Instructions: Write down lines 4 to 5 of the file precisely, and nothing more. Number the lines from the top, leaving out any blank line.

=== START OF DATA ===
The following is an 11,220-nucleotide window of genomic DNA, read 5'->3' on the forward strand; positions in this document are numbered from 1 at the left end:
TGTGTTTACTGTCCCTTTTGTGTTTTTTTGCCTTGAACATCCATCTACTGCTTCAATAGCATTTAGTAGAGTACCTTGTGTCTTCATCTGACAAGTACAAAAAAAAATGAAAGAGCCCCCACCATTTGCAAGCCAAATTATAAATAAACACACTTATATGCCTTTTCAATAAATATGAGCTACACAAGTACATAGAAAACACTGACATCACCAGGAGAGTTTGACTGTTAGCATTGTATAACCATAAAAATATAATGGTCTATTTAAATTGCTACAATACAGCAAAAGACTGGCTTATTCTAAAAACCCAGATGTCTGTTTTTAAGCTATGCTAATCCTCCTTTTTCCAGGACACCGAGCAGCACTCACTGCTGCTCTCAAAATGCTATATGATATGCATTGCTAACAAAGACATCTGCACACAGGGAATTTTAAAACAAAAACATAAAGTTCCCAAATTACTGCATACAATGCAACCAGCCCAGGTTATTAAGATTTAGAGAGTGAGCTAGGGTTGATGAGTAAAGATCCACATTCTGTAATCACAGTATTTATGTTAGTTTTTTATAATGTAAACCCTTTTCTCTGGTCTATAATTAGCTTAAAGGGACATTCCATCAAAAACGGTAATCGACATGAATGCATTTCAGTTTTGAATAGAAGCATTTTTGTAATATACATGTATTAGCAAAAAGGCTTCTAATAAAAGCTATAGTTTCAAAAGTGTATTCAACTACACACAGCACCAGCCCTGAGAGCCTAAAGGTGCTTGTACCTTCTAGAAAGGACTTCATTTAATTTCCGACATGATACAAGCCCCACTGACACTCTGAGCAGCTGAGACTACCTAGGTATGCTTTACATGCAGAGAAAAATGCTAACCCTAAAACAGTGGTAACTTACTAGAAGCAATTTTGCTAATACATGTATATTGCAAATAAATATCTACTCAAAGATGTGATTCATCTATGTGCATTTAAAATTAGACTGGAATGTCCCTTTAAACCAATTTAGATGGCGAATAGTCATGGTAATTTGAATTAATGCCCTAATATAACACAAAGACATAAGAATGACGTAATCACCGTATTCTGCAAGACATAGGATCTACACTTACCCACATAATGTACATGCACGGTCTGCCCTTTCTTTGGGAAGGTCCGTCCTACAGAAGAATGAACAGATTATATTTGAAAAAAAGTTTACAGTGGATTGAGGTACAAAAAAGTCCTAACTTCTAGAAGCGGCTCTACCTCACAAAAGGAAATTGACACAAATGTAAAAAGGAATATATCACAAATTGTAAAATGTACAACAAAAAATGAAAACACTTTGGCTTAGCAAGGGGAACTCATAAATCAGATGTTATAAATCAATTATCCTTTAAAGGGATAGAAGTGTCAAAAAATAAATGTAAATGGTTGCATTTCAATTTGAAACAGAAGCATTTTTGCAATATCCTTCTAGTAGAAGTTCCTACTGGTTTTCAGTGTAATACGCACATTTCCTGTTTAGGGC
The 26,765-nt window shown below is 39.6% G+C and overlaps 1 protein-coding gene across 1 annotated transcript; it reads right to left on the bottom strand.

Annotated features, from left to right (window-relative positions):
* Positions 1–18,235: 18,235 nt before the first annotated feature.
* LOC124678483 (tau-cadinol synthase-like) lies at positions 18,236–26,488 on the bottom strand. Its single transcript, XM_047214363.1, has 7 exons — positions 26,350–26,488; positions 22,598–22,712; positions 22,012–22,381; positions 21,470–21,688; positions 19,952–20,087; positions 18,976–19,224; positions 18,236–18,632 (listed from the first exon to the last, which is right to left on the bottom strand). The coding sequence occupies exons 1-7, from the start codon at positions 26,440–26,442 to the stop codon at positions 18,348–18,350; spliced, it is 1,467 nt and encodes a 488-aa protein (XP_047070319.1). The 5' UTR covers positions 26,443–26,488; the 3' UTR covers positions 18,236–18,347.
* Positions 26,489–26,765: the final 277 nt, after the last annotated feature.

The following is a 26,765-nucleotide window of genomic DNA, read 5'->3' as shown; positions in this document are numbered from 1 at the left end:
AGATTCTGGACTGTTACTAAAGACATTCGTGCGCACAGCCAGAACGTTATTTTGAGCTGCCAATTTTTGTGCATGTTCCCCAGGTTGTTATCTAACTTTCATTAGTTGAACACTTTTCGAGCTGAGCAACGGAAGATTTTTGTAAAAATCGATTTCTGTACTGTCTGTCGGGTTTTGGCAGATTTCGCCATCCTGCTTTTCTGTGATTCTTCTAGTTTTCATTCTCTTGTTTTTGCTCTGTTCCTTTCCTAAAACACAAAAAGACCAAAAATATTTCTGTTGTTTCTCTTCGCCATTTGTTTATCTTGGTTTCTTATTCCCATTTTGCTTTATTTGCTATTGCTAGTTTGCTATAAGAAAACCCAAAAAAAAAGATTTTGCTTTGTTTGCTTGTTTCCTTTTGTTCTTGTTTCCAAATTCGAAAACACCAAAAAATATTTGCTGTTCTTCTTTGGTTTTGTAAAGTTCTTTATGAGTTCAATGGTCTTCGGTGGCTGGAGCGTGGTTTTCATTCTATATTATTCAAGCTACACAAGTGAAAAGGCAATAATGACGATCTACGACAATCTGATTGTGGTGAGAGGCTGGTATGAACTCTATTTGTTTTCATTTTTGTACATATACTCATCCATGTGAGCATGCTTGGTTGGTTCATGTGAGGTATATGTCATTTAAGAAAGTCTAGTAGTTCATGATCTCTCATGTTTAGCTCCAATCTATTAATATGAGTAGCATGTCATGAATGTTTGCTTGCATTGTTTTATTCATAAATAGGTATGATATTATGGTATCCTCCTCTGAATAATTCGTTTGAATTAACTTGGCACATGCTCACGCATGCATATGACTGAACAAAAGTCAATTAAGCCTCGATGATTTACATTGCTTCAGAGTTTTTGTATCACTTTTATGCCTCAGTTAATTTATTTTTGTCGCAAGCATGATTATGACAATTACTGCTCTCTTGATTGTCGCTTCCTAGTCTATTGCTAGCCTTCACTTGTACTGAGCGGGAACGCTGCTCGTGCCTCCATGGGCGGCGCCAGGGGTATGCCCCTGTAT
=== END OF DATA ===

Annotated features, from left to right (window-relative positions):
* Positions 1–18,235: 18,235 nt before the first annotated feature.